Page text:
Backpacking while Pregnant: Advice from First-Hand Experience

I acquired my trail name “Little Momma” while out in November for a week-long backpacking trek in the Grayson Highlands on the Appalachian Trail. I was six months pregnant, couldn’t see my feet, and had to get out of the tent every hour to pee at night. It really made me grow a deep appreciation for the times I could see where I was stepping and being able to get eight hours of sleep. Needless to say, I didn’t do proper research before hitting the trail, thinking it wouldn’t be much different than before. Wrong. Really, I couldn’t have been more wrong. All that being said, getting out of the house into the fresh air and being able to explore saved me nine months of agony. So ladies and future daddies, I’m here to help you learn from my lessons!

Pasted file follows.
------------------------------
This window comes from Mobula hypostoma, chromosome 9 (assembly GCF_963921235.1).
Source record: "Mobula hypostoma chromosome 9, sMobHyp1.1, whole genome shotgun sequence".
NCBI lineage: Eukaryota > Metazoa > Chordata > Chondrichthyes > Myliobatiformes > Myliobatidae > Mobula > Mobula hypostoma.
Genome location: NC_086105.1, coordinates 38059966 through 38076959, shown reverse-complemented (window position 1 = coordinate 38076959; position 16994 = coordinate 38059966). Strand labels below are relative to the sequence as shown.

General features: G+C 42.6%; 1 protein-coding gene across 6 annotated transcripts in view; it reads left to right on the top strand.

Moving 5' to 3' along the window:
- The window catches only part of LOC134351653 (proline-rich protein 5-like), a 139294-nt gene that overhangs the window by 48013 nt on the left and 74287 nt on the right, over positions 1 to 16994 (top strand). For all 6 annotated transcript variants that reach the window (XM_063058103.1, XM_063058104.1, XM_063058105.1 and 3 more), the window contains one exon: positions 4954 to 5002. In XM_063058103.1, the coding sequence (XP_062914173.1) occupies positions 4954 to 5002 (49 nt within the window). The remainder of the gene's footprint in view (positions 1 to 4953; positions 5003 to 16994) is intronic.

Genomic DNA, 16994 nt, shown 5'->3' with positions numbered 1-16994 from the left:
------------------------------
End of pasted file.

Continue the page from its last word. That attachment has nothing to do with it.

My husband, soon to be baby, and I headed out on the AT, trying to get one last trek in before the arrival of our son. The weather was perfect, low 30’s at night and low 50’s during the day – just the right temperature to balance the travel heater I had in my stomach. Being that time of year, our packs were naturally heavier, making sure we have the required equipment for the cool nights. Hubby packed most of equipment on the heavier side, giving me some extra room to smuggle a few extra snacks out onto the trail.

I’m here for you, mommas… I understand the urge to be able to keep adventure alive even during those draining months, so I hope these tips will give you a sense of freedom!

You’re eating for two…

Remember that you have a tiny human inside of you and you need to get the proper nourishment for you and baby. When packing, protein and high fat content in your meals is key to help repair and rebuild muscles. For my pack, I left extra room in the top for extra snacks to replenish during the hike. Make sure to take breaks every couple hours to have a snack and to rest.

Stay hydrated…